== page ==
(Our actions, after all, are far more powerful than our words)

We can’t be perfect, and neither can our kids… but we can teach our kids that it’s okay to get help — so that when they need help, they’re willing to reach out.

Power Posing

In a popular 2012 TED Talk with over 63 million views, social psychologist, Amy Cuddy, discussed how our body posture has a massive impact on how we think about ourselves and how other people perceive us. 

After running various studies, her research indicated that “power posing” — standing tall and taking up space with confidence — raises testosterone levels, decreases cortisol, and improves people’s comfortability with risk-taking. She explains the larger implications of this: “Our bodies change our minds and our minds can change our behavior and our behavior can change our outcomes,” and ultimately concludes, “Your body language shapes who you are.”

What’s remarkable is that, to get those benefits, you can even change your posture in the privacy of your bedroom for a couple minutes and you’ll walk out feeling more capable of tackling whatever comes your way.

Her research has come under fire over the last few years, but she has successfully refuted critic’s claims and proven a correlation between posture and how powerful a person feels. 

At the very least, her TED Talk is well worth watching. And here are a few power poses to try out for yourself.

In The Valley

One quote from the book, Three Feet From Gold, is simple and powerful: “Never make a major decision in a valley.”

The “valley” refers to the times when our mental state leans toward pessimism and negativity. This negative mindset might occur for any reason, or for no reason at all — when we’re feeling anxious or depressed.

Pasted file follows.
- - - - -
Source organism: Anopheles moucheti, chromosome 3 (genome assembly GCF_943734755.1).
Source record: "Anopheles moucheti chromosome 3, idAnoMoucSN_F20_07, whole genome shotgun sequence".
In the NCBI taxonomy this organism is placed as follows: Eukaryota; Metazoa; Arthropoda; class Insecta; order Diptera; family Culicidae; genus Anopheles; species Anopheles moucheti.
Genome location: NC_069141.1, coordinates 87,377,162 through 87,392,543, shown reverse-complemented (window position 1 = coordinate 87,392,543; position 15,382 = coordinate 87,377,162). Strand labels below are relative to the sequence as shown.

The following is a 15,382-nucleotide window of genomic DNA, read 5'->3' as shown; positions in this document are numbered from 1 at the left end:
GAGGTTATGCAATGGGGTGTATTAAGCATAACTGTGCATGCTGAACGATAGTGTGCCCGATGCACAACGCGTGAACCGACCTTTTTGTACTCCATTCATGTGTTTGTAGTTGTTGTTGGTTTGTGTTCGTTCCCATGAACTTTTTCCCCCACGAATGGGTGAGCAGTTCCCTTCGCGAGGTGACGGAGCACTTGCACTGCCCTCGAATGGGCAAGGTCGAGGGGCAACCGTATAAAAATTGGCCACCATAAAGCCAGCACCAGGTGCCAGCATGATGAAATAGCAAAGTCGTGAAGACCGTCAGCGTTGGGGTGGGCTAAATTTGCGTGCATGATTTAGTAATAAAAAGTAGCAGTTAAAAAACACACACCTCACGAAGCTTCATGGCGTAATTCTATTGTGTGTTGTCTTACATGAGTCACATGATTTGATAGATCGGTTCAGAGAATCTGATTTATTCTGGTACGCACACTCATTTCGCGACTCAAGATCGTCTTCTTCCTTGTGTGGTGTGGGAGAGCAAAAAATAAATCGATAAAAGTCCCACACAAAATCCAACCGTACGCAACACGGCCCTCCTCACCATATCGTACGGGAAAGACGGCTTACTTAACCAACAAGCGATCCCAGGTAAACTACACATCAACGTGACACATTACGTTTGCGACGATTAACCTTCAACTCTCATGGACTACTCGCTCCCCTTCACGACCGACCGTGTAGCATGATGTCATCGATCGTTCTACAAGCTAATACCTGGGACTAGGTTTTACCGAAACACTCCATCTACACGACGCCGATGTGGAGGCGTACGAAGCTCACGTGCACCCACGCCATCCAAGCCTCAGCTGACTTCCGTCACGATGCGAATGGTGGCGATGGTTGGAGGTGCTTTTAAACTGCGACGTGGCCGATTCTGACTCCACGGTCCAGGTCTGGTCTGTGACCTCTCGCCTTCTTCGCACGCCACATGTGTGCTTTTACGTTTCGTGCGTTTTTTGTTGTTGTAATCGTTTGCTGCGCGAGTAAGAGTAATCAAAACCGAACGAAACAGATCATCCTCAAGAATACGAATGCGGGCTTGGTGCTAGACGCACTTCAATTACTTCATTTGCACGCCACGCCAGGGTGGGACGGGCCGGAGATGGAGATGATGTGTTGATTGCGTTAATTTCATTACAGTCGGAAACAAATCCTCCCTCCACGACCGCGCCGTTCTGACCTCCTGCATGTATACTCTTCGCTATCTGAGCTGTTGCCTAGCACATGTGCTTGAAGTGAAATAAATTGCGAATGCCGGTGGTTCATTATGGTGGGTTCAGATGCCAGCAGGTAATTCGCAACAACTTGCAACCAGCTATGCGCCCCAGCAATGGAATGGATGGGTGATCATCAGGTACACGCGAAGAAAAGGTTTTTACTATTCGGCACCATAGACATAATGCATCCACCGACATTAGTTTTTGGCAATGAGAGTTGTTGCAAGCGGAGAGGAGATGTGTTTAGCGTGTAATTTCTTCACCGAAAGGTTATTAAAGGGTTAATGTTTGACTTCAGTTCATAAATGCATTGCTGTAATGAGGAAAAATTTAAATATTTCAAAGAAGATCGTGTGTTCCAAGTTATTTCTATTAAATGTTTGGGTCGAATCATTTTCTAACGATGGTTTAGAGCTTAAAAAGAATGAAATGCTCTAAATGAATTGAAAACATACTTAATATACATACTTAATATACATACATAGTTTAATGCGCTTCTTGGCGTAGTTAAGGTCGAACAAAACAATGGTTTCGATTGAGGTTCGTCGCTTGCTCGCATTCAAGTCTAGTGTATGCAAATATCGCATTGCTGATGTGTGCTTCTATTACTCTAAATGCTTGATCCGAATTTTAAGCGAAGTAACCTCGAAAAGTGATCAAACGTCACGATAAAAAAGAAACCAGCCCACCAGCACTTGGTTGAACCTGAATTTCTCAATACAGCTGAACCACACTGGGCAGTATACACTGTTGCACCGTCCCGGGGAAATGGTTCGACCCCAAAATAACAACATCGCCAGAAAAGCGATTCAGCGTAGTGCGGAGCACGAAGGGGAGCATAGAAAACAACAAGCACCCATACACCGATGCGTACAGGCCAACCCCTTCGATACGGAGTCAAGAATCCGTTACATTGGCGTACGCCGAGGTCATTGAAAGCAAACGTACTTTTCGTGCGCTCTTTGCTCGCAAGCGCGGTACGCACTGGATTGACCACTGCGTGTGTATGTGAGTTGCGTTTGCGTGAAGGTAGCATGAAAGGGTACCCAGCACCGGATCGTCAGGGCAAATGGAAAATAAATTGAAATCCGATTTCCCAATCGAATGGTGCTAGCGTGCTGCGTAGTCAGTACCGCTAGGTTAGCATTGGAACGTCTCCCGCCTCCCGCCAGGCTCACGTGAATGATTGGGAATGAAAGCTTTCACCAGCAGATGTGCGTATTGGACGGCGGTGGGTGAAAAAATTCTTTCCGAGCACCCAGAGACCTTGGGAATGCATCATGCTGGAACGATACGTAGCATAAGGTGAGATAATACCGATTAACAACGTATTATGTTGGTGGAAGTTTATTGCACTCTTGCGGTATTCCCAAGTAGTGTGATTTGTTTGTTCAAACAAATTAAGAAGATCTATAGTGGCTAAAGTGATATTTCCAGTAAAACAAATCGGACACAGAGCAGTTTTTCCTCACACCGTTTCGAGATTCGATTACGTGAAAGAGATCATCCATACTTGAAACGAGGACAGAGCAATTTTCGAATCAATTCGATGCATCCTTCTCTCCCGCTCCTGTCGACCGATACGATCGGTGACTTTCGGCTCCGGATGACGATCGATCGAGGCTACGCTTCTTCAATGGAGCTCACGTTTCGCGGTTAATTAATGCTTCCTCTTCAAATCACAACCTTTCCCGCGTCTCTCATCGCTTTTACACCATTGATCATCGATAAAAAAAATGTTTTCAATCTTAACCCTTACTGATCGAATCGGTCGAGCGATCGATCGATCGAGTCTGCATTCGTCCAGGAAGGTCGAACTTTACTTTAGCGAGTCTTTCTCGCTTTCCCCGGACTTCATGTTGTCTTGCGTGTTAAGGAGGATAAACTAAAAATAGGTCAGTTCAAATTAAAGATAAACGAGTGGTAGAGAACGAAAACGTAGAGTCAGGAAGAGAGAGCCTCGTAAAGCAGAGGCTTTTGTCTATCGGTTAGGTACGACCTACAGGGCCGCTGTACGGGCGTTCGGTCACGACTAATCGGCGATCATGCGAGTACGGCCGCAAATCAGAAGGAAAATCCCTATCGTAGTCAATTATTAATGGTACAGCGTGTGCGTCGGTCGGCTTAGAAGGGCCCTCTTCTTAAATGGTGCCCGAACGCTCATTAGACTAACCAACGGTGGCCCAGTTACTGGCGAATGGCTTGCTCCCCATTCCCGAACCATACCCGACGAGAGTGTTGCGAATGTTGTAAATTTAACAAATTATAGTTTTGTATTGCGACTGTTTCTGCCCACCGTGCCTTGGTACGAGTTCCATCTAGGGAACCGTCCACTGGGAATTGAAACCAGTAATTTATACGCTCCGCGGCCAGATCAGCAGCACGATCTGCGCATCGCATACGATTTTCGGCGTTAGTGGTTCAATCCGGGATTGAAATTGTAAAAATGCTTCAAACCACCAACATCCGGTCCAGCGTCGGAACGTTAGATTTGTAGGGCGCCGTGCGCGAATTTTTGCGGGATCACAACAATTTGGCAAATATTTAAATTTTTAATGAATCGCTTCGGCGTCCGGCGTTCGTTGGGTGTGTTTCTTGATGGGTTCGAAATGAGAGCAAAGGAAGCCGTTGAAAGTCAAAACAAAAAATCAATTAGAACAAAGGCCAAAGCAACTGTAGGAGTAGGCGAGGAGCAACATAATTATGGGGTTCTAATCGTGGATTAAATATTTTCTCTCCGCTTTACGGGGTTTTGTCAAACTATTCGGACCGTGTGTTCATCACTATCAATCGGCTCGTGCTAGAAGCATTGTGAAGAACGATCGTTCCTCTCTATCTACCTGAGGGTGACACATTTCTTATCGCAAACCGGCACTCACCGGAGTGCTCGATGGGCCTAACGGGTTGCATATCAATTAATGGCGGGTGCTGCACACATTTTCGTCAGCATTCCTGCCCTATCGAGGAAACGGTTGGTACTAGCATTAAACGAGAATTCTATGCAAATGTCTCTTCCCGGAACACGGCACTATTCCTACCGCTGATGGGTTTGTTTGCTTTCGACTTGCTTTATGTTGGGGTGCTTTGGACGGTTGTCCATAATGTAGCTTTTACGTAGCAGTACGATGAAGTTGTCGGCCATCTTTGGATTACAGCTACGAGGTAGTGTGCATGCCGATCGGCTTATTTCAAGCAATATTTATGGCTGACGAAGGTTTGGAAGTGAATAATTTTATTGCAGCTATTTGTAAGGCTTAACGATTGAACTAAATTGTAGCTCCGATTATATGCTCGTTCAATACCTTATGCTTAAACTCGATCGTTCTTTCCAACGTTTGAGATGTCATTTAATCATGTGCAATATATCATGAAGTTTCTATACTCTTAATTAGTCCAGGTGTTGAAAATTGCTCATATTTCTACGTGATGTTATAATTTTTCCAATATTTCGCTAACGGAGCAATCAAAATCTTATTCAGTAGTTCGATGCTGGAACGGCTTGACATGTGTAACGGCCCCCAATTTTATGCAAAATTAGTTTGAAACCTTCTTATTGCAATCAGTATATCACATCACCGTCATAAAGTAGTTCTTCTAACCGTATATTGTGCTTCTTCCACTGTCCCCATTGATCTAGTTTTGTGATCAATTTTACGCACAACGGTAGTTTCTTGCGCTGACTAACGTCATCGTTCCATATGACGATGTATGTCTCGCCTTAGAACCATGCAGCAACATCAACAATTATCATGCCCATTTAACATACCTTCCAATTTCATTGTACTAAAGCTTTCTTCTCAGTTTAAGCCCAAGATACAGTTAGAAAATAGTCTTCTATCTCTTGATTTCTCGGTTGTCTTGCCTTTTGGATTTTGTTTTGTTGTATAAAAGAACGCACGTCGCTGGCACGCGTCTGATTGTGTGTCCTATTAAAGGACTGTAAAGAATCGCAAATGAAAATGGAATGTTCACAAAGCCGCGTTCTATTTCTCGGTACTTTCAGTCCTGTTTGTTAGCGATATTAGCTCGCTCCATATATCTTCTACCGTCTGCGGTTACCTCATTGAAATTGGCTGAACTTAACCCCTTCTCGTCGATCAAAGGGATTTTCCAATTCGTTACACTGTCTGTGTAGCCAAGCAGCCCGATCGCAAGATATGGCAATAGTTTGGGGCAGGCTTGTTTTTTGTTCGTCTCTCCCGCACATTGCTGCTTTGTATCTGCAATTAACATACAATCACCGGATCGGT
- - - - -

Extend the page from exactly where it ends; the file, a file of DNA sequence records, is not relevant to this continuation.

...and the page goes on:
In those times, it’s important to remember two things. First, our negative perceptions are likely not a good representation of reality. Things tend to be much brighter than they seem inside our dreary craniums. And second — so long as we don’t make any decisions while we’re in the valley — that negative mindset will have no noteworthy impact on reality, and so once the storm has passed, we’ll find that we’re still in good standing. 

We all go through valleys sometimes — triggered either by some external event or simply by our minds playing tricks on us. What’s important isn’t the valley itself, but how we endure it and whether or not we refuse to make decisions based on those negative feelings. 

In the words of Robert Schuller, “Never make your most important decisions when you are in your worst moods. Wait. Be patient. The storm will pass. Spring will come.” And again, “Tough times don’t last, but tough people do.”